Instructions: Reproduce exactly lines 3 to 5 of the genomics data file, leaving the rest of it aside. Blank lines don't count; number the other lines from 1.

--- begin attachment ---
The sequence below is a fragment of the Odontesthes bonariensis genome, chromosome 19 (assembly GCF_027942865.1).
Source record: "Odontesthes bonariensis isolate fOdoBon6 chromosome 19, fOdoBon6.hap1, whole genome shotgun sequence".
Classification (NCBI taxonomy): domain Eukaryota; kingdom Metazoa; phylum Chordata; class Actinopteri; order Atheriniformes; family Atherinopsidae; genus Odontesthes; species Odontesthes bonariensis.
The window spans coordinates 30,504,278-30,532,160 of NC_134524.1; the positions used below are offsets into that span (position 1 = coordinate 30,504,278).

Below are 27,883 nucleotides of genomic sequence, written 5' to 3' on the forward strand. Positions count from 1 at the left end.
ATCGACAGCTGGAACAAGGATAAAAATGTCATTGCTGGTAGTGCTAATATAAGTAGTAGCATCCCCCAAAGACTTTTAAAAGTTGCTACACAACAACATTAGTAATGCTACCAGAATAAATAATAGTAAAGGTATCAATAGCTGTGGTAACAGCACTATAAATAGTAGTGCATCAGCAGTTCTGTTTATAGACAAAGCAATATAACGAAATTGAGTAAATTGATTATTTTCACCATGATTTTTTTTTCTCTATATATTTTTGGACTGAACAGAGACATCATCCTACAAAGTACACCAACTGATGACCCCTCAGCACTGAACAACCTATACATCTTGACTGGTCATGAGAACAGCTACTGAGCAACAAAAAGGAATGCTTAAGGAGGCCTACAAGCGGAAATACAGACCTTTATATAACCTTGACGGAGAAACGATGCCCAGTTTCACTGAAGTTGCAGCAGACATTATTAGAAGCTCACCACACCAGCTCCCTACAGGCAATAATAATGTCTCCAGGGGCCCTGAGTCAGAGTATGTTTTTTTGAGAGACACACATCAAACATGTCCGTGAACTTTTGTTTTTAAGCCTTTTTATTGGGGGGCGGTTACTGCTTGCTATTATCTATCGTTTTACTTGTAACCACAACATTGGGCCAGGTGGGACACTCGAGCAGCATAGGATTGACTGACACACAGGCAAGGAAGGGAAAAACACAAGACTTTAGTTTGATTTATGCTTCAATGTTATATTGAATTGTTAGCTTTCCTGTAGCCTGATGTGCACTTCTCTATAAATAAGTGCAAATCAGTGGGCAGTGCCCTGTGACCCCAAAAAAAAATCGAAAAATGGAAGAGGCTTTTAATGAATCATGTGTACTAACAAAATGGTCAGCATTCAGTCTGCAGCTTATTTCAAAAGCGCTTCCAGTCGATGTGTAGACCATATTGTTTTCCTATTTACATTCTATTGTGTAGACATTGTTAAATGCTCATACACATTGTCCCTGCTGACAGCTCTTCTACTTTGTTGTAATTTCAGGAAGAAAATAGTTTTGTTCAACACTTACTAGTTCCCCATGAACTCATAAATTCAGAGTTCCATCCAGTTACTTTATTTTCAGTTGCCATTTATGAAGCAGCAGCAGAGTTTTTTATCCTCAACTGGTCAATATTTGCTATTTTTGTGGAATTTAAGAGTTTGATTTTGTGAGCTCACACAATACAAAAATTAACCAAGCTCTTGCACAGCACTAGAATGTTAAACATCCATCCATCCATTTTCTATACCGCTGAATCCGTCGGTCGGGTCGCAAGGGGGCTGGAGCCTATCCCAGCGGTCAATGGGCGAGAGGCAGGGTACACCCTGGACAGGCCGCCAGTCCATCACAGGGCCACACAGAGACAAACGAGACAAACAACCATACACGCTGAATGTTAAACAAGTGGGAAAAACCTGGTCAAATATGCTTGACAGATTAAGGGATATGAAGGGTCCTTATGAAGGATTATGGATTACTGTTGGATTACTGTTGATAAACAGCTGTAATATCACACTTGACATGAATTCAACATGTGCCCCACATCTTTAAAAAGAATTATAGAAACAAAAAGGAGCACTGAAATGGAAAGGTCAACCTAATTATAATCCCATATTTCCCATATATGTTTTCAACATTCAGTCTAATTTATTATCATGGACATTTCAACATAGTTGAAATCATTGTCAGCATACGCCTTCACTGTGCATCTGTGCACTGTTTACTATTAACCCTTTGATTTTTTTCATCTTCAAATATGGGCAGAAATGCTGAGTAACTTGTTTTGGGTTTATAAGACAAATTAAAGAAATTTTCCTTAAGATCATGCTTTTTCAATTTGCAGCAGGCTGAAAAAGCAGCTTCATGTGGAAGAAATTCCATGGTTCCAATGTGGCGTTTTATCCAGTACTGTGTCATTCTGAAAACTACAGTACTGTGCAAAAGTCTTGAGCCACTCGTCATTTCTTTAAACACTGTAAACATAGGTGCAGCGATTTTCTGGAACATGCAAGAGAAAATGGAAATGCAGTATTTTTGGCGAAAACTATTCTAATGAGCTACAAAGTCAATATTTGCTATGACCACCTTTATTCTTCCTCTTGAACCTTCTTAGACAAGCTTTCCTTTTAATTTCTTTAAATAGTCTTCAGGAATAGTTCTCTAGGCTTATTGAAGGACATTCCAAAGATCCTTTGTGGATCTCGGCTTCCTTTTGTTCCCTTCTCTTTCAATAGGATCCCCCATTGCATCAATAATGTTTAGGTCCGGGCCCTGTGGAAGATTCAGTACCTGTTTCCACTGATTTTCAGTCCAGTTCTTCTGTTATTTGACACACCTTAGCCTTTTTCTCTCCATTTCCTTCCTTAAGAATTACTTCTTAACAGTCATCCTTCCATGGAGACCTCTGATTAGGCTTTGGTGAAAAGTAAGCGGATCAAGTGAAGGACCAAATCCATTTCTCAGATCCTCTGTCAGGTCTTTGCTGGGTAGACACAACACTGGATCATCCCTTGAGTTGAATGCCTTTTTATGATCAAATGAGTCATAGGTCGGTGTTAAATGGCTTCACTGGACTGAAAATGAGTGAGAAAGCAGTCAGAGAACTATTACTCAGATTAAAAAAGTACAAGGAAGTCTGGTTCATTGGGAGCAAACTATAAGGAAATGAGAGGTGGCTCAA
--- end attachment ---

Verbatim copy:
Classification (NCBI taxonomy): domain Eukaryota; kingdom Metazoa; phylum Chordata; class Actinopteri; order Atheriniformes; family Atherinopsidae; genus Odontesthes; species Odontesthes bonariensis.
The window spans coordinates 30,504,278-30,532,160 of NC_134524.1; the positions used below are offsets into that span (position 1 = coordinate 30,504,278).

Below are 27,883 nucleotides of genomic sequence, written 5' to 3' on the forward strand. Positions count from 1 at the left end.